“The situation is still a shock to me,” was posted on Stewart’s social media. “I’m feeling every emotion possible at this point but just know that the bounce back will be real and I’ll be back better than ever.”

Stewart, 24, skyrocketed in this Olympic cycle.

The Storm’s franchise player went from playing the second-fewest minutes on the 2016 Olympic team as its youngest player to leading the U.S. per game in points (16.3) and minutes (27) at the 2018 World Championship tournament.

Stewart earned MVP honors at worlds, matching her WNBA season and Finals honors. She became the first player to earn all three MVPs in one year.

Stewart is still expected to be in play for the 2020 Olympic team, given the Storm expect her to make a full recovery by the start of the following WNBA season next spring.

Tamika Catchings made the 2008 Olympic team after tearing her right Achilles in September 2007.

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Caster Semenya leads Olympians in Time 100; streak hits 16 years

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An Olympian has made the Time 100 Most Influential list every year since its annual inception in 2004. South African runner Caster Semenya, soccer players Alex Morgan and Mo Salah and LeBron James kept the streak going in 2019.

It’s the fourth appearance for James (2005, 2013, 2017), extending his record for an athlete, and the first for Semenya, Morgan and Salah. Semenya made it in the “icons” category, while the other three are “titans.”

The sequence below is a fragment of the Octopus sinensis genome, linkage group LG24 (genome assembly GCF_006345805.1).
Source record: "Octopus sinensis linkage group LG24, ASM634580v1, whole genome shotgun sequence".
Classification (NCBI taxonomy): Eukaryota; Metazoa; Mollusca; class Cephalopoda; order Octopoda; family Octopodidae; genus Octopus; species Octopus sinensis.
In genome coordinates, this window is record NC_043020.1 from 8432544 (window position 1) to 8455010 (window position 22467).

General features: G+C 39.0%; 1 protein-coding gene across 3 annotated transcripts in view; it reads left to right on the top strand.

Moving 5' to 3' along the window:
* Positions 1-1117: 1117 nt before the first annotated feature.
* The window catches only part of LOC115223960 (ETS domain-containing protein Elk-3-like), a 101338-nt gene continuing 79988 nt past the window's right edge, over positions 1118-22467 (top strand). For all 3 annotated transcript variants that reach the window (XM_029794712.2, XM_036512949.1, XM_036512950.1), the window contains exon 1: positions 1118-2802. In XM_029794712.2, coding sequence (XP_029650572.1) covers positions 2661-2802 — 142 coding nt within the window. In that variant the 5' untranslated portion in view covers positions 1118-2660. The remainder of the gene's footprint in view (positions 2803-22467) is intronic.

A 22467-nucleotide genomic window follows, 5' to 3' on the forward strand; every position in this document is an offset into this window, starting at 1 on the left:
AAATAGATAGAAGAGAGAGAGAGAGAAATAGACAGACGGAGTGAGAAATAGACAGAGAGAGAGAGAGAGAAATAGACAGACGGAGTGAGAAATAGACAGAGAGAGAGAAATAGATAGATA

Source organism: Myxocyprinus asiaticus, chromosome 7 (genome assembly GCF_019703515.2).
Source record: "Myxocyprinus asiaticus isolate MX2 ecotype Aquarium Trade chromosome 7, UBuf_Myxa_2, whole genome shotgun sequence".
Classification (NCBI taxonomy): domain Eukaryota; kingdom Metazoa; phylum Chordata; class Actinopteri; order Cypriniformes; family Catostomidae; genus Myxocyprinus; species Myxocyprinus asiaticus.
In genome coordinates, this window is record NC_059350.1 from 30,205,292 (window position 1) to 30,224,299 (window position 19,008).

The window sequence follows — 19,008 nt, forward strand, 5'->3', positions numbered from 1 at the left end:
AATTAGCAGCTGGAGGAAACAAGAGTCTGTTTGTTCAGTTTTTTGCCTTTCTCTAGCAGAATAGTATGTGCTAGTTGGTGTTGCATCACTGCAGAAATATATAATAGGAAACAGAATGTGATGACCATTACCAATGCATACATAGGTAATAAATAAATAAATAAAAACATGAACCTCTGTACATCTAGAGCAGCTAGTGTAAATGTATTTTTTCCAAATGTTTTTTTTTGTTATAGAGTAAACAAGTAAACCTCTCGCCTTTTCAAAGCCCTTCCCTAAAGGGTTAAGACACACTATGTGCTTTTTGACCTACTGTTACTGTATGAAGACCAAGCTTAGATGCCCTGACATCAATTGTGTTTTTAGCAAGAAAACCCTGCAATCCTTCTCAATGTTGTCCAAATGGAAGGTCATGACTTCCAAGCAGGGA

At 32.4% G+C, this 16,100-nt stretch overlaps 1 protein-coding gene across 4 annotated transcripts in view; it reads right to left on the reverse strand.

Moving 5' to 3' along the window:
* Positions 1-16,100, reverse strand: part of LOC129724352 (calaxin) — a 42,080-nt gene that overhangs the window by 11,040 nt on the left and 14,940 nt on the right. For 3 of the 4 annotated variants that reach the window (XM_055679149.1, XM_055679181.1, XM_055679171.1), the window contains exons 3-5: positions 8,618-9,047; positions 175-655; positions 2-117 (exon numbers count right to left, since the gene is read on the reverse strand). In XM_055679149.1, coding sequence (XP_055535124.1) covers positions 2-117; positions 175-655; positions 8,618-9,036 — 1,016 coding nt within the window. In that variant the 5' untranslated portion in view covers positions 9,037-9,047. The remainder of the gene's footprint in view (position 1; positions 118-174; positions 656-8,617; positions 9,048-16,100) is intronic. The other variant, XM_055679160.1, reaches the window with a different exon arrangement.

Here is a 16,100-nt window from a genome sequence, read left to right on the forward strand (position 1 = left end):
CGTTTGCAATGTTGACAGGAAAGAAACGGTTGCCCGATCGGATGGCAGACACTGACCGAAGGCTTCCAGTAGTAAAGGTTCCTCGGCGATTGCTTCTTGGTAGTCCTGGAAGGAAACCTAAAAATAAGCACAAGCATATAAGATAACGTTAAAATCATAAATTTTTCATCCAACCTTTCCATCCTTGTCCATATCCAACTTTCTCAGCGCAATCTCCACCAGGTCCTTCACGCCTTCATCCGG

Two-time Olympic 400m hurdles champion Edwin Moses penned an essay about the two-time Olympic 800m champion Semenya, who is fighting a legal battle with the IAAF over a potential rule change limiting women’s testosterone levels in her events. If the rule goes into effect, Semenya’s dominance (three years undefeated at 800m) is expected to vanish.

“Caster Semenya has taught us that sex isn’t always binary, and caused us to question the justness of distributing societal benefits according to “male” and “female” classifications,” Moses wrote. “Ultimately, this incredibly difficult issue is a political one for sport to resolve. But however it is addressed, Semenya will have already made a singular historical contribution to our understanding of biological sex.”

Here are Olympians and Paralympians on past Time 100 lists, counting only athletes who competed in the Games before being listed:

2018 — Kevin Durant, Roger Federer, Chloe Kim, Adam Rippon
2017 — Simone Biles, LeBron James, Neymar
2016 — Usain BoltCaitlyn JennerKatie LedeckySania MirzaRonda Rousey
2015 — Abby Wambach
2014 — Cristiano Ronaldo, Serena Williams
2013 — LeBron James, Li Na, Lindsey Vonn
2012 — Novak DjokovicLionel MessiOscar Pistorius
2011 — Lionel Messi
2010 — Yuna KimSerena Williams
2009 — Rafael Nadal
2008 — Andre Agassi, Lance Armstrong, Oscar Pistorius
2007 — Roger FedererChien Ming-Wang
2006 — Joey CheekSteve Nash
2005 — LeBron James
2004 — Lance Armstrong, Paula Radcliffe, Yao Ming
2000 (20th Century) — Muhammad Ali